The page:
“It’s hard to say what the problem is, to define it clearly, or to tell where it starts and stops. There is no “right” way to view the problem, no definitive formulation. The way it’s framed will change what the solution appears to be. Someone can always say that the problem is just a symptom of another problem, and that someone will not be wrong. There are many stakeholders, all with their own frames, which they tend to see as exclusively correct. Ask what the problem is and you will get a different answer from each. The problem is interconnected to a lot of other problems; pulling them apart is almost impossible… It gets worse. Every wicked problem is unique, so in a sense there is no prior art, and solving one won’t help you with the others.”
Does this sound like a spot-on description of your own life? Of course it does. Every day is a balancing act of competing demands, shifting priorities and razor-thin judgment calls. There are hundreds of ways to look at food, exercise, and most especially, stress. Is your evening meal a source of biochemical fuel or is it a cultural celebration of earth and community? Is today’s workout an efficient way to burn calories and lose weight or is it a spiritual gesture of animal exuberance? Is this traffic jam a major threat to my career path or is it simply a trivial annoyance in my quest to live in the moment?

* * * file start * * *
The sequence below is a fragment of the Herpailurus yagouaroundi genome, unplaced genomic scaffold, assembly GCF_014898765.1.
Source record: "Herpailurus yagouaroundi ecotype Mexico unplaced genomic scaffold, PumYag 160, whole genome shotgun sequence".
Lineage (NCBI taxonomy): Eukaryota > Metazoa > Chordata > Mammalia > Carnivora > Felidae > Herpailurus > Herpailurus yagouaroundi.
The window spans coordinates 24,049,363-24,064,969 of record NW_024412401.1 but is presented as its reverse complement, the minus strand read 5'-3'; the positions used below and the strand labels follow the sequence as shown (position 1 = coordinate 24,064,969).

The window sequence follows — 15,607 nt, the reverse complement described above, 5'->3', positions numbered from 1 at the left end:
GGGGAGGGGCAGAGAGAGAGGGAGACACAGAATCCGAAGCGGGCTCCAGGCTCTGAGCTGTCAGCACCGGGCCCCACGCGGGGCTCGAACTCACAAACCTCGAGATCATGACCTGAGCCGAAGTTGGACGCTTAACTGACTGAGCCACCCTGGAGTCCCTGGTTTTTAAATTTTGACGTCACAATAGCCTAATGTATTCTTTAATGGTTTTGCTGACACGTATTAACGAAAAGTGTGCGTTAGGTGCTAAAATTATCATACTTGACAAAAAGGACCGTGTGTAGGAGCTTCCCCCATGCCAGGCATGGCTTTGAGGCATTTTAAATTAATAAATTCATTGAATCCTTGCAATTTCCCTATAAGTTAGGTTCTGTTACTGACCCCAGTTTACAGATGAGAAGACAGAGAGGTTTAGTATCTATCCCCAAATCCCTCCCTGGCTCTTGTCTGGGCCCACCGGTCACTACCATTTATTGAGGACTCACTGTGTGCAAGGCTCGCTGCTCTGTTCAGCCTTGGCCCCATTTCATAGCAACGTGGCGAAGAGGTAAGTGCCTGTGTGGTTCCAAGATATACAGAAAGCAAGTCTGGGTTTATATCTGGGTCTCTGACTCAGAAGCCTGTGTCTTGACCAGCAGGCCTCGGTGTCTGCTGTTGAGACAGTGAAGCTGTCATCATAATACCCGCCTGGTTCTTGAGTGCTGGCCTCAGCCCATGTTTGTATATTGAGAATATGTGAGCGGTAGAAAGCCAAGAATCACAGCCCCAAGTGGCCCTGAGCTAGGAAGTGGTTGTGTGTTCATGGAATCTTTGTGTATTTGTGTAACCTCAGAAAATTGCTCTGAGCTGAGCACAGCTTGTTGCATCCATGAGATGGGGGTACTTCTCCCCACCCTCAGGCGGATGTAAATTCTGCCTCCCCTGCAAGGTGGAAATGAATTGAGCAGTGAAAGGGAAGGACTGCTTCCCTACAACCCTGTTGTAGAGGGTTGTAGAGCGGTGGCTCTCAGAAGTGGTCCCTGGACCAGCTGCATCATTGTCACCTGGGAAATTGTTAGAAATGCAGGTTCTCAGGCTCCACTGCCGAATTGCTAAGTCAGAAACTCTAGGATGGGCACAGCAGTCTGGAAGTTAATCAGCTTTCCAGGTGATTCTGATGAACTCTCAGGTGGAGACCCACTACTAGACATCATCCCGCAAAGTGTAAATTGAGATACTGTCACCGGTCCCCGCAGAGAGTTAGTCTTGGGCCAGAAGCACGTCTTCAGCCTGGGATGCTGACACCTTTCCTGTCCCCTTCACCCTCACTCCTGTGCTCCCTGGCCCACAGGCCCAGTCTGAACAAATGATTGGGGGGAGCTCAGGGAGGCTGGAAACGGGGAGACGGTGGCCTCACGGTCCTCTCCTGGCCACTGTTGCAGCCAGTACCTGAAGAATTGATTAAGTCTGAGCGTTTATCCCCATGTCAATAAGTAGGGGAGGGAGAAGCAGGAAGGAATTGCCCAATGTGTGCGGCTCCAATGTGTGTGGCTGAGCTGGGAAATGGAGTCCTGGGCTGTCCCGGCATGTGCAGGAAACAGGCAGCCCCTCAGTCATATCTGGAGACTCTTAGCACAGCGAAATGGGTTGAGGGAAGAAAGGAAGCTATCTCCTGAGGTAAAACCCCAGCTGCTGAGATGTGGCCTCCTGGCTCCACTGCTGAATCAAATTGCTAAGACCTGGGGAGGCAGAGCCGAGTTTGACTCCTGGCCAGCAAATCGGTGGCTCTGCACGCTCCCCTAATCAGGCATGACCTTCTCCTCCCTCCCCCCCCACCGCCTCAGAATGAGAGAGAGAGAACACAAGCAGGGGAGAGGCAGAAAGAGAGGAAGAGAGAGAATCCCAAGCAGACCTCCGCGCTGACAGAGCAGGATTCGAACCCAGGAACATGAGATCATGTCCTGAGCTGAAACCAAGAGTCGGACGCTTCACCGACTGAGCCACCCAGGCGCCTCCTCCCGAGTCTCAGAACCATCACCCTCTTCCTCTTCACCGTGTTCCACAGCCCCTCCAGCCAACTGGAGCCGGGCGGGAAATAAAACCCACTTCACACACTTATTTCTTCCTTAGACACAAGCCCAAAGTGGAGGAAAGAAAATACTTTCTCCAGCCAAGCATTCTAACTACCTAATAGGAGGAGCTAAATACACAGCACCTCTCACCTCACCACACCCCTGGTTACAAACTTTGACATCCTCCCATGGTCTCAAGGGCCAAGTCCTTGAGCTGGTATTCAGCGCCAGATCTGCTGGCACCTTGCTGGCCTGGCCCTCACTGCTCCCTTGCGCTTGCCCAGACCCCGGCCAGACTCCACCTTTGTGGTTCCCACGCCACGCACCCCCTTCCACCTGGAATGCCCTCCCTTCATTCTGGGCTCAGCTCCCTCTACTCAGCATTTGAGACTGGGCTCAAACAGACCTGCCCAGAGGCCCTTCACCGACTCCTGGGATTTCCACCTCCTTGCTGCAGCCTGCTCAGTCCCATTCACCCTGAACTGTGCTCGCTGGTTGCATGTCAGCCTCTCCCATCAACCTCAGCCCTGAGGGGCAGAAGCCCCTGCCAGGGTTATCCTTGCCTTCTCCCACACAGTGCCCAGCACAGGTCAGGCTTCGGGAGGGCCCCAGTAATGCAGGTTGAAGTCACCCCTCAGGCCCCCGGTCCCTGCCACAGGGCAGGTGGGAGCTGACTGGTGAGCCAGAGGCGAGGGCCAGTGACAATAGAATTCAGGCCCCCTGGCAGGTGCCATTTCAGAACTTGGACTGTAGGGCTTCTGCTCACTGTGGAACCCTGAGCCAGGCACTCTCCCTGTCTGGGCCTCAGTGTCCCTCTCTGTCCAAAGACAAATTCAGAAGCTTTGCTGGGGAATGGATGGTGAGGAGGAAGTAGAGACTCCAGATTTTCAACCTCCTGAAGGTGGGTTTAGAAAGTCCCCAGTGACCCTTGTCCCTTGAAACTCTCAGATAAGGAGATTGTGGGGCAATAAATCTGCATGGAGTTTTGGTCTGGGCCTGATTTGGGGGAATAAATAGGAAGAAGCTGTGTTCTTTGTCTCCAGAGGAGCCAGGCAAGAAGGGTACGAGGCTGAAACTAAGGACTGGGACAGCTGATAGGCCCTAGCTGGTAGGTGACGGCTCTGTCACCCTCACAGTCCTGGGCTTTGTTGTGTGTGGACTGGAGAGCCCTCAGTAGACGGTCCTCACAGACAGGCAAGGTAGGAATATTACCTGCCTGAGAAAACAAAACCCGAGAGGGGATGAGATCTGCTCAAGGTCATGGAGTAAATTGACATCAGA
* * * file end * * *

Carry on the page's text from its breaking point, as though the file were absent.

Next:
And if personal health is a wicked problem, public health can only be described as hyper-wicked. Obesity, diabetes and industrial agriculture bring us face-to-face with dilemmas of free will, public good, social class, equity and responsibility. For every assertion, there’s a valid counter-argument. For every proposed solution, a downside. For every side, a flip-side.
Even worse, our 21st century presents us with an avalanche of wicked problems: education, environment, human relations, child rearing, technology and criminal justice to name a few. Increasing complexity, ripple effects and dynamic relationships are everywhere; we are embedded in a world of wicked problems, wrapped up in other wicked problems.
Unfortunately, few of us are trained in the art of recognizing or dealing with wickedness. Standardized curriculums are built on the fantasy assumption that problems are linear and solvable with straight-ahead smarts and, if necessary, brute-force calculation. But today, this knee-jerk style of linear analysis is out-dated and ineffective. When a problem is truly wicked, conventional “solutions” make us blind to complexity. Using the wrong tools only makes things worse.